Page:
Lawson and Jackson Beasley, better known as The Beasley Brothers, are a country duo originally from Alabama that is now based in Nashville. Influenced by country as well as rock and soul, The Beasley Brothers have been releasing music since 2013 with their debut EP, The First One, a follow-up EP (Here We Go Again, 2015) and a handful of other singles to date. In addition, the duo got the chance to open for the popular rock band Kansas at a festival in 2015 and also play more than 200 shows annually. Influenced by a variety of artists including The Beatles and The Avett Brothers, and drawing on their country, rock, and soul influences, the duo has created a unique sound that has drawn in listeners, garnering over 5,000 Instagram followers and nearly 4,700 likes on TikTok.
I recently caught up with Lawson and Jackson to discuss their new single, “Baby, Don’t Lie” (released July 8), their favorite show they’ve played, when they plan to release another EP, and more.
Here’s what they had to say:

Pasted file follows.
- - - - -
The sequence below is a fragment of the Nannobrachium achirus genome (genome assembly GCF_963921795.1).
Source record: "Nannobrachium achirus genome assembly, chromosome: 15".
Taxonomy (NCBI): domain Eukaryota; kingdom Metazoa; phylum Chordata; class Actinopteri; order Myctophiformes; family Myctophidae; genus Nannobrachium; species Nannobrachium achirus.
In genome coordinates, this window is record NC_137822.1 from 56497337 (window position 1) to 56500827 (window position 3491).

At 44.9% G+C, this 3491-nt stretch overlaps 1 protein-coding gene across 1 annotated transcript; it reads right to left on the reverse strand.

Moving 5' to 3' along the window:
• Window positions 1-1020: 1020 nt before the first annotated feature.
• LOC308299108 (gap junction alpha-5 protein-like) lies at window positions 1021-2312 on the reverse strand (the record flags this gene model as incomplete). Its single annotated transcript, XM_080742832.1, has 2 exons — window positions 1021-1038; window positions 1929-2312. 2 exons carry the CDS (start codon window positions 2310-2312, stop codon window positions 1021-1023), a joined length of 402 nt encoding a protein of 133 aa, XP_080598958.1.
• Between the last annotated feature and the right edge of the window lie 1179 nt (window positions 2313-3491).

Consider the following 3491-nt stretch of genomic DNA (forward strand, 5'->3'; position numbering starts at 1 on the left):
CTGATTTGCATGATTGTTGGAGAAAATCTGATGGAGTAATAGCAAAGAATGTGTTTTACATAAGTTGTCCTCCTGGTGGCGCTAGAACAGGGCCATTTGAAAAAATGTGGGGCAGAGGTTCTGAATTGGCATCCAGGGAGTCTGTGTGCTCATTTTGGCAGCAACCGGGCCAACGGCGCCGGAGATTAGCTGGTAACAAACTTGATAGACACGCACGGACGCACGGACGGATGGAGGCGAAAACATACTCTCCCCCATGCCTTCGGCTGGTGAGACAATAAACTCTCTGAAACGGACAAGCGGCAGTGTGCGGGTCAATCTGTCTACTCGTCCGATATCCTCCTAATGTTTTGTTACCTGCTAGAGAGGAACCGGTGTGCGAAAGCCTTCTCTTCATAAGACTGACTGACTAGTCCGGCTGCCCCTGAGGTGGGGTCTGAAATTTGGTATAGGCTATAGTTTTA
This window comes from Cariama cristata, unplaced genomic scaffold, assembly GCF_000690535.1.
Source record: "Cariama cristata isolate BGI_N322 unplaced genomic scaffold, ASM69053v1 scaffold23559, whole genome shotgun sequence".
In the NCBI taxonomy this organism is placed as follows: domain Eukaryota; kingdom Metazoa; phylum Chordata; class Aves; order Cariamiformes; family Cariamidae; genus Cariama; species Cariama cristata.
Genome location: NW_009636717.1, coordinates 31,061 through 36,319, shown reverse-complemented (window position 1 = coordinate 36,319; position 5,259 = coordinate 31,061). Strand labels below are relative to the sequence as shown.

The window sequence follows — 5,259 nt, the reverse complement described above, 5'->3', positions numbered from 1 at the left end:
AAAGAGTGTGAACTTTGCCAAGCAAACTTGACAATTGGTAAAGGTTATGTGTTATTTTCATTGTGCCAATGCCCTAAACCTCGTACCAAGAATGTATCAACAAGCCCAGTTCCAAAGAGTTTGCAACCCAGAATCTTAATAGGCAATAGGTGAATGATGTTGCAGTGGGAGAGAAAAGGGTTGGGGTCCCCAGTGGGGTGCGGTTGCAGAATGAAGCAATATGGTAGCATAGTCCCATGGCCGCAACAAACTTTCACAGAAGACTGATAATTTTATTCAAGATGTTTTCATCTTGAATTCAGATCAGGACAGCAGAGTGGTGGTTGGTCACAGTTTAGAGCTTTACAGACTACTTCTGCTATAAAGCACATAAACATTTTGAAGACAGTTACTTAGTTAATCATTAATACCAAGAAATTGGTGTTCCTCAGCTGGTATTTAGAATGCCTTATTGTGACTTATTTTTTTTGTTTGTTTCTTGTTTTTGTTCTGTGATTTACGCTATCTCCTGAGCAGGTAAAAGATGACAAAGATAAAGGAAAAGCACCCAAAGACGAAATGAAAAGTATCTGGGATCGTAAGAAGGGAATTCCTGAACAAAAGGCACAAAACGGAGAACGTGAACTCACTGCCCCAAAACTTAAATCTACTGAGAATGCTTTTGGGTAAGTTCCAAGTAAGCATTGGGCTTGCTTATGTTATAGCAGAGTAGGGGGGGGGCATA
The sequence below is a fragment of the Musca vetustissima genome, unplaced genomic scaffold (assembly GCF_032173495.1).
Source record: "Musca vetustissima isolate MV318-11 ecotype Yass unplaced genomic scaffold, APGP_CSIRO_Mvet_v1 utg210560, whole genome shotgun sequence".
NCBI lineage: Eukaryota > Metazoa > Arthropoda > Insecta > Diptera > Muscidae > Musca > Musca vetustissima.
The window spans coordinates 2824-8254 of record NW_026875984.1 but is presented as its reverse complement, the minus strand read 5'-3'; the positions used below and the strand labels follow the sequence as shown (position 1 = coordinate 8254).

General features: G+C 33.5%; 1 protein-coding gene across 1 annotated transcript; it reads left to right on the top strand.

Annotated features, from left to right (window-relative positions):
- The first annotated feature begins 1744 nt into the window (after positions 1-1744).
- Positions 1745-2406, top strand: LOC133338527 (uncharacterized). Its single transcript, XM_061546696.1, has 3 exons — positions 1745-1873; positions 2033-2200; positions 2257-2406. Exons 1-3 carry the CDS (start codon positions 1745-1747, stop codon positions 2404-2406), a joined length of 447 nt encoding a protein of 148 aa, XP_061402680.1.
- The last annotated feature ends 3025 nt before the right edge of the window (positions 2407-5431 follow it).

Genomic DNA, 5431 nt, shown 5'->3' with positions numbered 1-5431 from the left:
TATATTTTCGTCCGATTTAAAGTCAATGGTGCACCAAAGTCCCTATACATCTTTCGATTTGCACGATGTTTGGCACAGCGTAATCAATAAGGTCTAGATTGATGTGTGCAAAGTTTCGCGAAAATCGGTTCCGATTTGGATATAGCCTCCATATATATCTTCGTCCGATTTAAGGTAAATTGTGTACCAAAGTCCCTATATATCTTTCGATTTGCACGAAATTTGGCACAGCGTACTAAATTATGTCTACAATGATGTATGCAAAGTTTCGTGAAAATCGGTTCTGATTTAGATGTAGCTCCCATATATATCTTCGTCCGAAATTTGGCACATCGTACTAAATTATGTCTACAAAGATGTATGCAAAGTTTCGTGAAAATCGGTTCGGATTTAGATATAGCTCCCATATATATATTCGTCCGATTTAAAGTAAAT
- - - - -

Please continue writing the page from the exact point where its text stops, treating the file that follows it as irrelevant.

Thanks so much for taking the time to chat with me! To start off, what’s your earliest memory of loving music? How did you both know you wanted to pursue music as a career?
The Beasley Brothers: Thanks so much for having us! The two of us have really been around music our entire lives. Both sides of our family were very musical, and our mom, grandmother, grandfather and many other family members sang and played musical instruments. We also grew up in the early ’90s when artists like Alan Jackson, Sammy Kershaw, Tim McGraw, and Diamond Rio were all really blowing up, so we spent a lot of time watching the CMT Top 20, as well as attending concerts with our parents. I think we both knew that we would be lifelong musicians as early teenagers, but it didn’t really occur to us until college that we could potentially make this a full-time career. We both graduated college and earned degrees, and decided to pursue music full-time shortly after graduation.
Are there any artists who inspire you or who you’d like to model your career after? Who are they and what about them inspires you?